A Different Election

Joe Bacon ’21 and Elliot Murray ’21 are both voted as Homecoming Kings for the class of ’21

Shoshie Hemley, News Editor

Elliot Murray ’21 was one of the seniors voted for Homecoming King this year.
Joe Bacon ’21, one of the football captains for the 2020-2021 school year, posing in his football uniform. (Joe Bacon)

November 2020 has presented a time for historic elections, and not just nationally. On November 6, City High elected two Homecoming Kings for Homecoming royalty for the first time: Joe Bacon ‘21 and Elliot Murray ‘21.

“It’s like trivia. Who were the first two kings? I thought it was funny, it’s neat that I’m the first year of that,” Bacon said.

City High’s Student Senate made the decision to make the Homecoming court gender-neutral. Rather than initially voting for 14 boys and 14 girls, narrowing it down to a court of seven boys and seven girls, and finally voting for one Homecoming King and one Homecoming queen, the Senate changed it to a preliminary 28 people in general.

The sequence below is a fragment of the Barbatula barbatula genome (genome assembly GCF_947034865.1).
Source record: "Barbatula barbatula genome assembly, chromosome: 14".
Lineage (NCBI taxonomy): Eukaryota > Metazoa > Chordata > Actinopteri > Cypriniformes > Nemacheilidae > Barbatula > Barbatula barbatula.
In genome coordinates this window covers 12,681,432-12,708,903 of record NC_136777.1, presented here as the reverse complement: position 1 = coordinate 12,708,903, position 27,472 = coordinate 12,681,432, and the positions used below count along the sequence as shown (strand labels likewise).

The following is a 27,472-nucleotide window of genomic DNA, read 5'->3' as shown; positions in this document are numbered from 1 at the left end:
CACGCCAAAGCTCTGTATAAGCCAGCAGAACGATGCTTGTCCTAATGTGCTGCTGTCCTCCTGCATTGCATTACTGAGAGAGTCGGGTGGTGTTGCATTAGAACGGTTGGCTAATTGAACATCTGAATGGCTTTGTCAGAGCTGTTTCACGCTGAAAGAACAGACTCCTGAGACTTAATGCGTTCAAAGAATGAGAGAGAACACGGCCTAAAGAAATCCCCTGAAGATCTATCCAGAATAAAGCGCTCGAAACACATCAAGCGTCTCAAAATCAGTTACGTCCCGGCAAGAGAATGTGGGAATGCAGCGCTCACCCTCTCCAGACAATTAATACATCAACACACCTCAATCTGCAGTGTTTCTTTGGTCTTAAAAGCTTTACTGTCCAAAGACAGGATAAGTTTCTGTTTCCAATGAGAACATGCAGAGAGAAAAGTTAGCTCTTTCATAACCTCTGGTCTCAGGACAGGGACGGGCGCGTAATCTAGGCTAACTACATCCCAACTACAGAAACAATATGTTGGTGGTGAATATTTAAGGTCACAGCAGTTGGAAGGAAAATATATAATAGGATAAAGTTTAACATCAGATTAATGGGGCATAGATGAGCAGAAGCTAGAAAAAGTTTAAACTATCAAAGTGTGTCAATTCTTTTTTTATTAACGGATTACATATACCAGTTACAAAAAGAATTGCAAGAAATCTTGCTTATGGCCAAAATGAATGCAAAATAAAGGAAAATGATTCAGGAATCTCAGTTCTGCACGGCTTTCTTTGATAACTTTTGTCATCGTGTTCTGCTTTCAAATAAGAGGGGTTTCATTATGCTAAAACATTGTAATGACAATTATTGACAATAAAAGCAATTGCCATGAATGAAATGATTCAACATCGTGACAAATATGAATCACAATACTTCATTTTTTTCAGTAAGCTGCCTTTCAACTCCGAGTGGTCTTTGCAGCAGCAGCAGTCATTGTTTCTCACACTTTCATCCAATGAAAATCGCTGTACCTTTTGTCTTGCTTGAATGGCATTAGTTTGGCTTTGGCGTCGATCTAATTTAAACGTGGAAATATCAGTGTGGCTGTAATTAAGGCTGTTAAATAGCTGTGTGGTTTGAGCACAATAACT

“It’s a funny joke with my friends, [that] I think the reason I probably kept [getting voted for] was my name is at the start of the list,” Bacon said.

Although the change was made last year, the royalty still resulted in a King and Queen, Robert Tharrington ‘20 and Yardley Whaylen ‘20. However, last year’s court had 13 males and only one female, Whaylen. However this year, the court had a fairly even distribution between males and females, and the senior class voted for two males to be royalty, Murray and Bacon. 

Bacon was surprised to win Homecoming King. 

“I wasn’t really expecting [to win], so that was kind of cool. I thought it was funny when I got voted for the [preliminary] 28 and then I was like, ‘oh shoot I got voted 14’ and then I was like, ‘oh dang that, too’,” Bacon said. “I wasn’t expecting it and it was pretty funny to see my dad and Jerry during the Friday show [and announce it].”

Because his father is Principal John Bacon, his father found out the results before he did.